• Once your pet tolerates the feeling of your finger and the toothpaste, you can graduate to a soft pet toothbrush.
  • Teach your pet that he or she will be rewarded once he/she gets his/her teeth brushed.

Dental Prophylaxis

Besides regular brushing, a dental prophylaxis (procedure performed under general anaesthesia where the veterinarian examines and cleans the teeth) is needed on an annual basis, also to assess the pet’s overall dental and mouth health.

  • The veterinarian will conduct a pre-anaesthetic physical examination to minimise risk and may advise blood tests to confirm the pet’s health before the procedure.
  • In elderly pets that have underlying medical problems, placing a drip is frequently desirable.
  • After inducing anaesthesia, an airway tube is placed in the pet’s mouth, extending to the airways, to prevent saliva, water, plaque and tartar from running into the lungs.
  • Pets’ teeth are thoroughly cleaned and descaled with an ultrasonic scaler to remove plaque and tartar and then polished to smooth off rough surfaces.
  • Pets with teeth that require extraction are given local anaesthesia and the teeth are extracted.
  • If performed before significant disease is present, these procedures last less than 30 minutes and carry very little risk for your pet.
  • If dental disease is advanced, the procedure can be very long and complicated, emphasising the need for early intervention.

“We have experienced that pets easily adapt to several teeth removed at once and actually experience relief from the pain they experienced previously,” says Dr Smith. “In some instances, softer food needs to be given to the pet, but in some, the pet just continues as if nothing has happened.”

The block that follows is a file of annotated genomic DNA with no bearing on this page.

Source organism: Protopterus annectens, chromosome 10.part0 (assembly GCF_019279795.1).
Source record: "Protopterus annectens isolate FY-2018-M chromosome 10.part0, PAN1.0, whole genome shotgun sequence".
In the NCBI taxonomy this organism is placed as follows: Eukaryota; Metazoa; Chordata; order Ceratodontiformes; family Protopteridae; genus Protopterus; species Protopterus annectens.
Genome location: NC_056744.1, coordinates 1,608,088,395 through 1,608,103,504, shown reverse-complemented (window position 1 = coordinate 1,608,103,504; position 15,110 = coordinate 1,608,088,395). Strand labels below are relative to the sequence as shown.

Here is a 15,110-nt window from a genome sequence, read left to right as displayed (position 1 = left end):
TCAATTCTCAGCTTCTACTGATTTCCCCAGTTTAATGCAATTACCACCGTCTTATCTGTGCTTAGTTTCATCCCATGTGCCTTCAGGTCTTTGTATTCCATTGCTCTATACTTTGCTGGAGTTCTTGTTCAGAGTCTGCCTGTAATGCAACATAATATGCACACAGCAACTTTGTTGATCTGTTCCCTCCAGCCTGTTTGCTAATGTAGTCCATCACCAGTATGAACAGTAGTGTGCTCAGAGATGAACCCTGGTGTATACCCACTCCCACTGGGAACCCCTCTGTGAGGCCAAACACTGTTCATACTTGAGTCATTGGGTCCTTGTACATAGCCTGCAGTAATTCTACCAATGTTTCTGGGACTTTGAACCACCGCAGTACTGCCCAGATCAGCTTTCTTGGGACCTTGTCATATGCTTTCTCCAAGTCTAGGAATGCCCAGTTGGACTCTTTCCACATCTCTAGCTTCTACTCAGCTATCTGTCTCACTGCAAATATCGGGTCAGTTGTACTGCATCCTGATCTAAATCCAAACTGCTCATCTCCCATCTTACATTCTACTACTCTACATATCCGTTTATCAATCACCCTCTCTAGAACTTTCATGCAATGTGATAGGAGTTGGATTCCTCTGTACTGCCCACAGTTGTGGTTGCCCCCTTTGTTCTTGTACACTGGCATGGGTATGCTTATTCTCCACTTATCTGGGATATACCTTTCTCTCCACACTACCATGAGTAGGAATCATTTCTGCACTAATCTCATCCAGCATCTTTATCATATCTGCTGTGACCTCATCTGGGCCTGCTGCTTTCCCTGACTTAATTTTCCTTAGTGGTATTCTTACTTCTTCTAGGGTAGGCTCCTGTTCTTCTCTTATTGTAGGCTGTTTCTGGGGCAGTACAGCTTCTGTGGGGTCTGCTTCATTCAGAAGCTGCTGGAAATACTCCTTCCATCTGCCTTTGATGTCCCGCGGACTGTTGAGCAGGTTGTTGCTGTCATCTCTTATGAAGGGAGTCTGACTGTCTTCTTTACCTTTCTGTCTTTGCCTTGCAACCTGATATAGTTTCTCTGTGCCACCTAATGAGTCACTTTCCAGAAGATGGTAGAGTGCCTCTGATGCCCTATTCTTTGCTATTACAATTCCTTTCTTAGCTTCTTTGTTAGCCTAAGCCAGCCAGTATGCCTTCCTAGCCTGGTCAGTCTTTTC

A Nutritious Diet

Your veterinary surgeon may recommend the use of special dry food to reduce plaque and tartar build-up, especially if your pet is prone to dental problems. This may mean feeding your pet food with additives that helps keep plaque from hardening, or dried food that help scrub your pet’s teeth as he chews. One such example is the Hill’s Prescription Diet t/d Dental Care, which contains a special fibre matrix with aligned fibres that help the kibble engulf the tooth before it splits, providing a gentle scraping action that helps reduce the build-up of plaque, tartar and stains.

Another aspect to keep in mind is to not give your pet sweets and table scraps as they may also increase plaque and tartar formation.

Additional Products

There are specially formulated treats and products that can reduce tartar and avoid the onset of periodontal disease, like Pet Dent Oral Gel, etc, but note that these will be, in addition to regular toothbrushing, and not instead of it.

Don’t let your pet chew on hard materials like bones or stones, as they can wear down, break teeth and damage gums, which can lead to infection.

Costs

“One issue that always comes into question when discussing dental treatment is the costs and clients often do not understand why the costs can be so high. Reasons for this include:

  • Unlike in people, pets’ teeth need to be cleaned under general anaesthetic. The anaesthetic level needs to be closely monitored, the same as with any surgical procedure. This means that we need extra staff to monitor the patient, as well as extra equipment to administer the anaesthetic gas. Obviously, a professional fee for the anaesthesia is also charged.
  • When most of us visit a dentist or oral hygienist, we can’t even see the tartar build-up on our teeth, because we brush our teeth at least twice a day. The condition of our pet’s teeth is generally much worse than this by the time we get to treat their mouths, and this means that it is usually a more difficult situation to try to reverse or treat.
  • Dogs and cats’ teeth are seated much tighter in the bone than humans and to remove a tooth a vet basically needs to perform maxillofacial surgery.

“It is also not always possible to provide a cost estimate beforehand, especially in the severe dental disease cases. Often one discovers other problems once bad tartar build-up has been removed or when an X-ray has been taken,” he adds.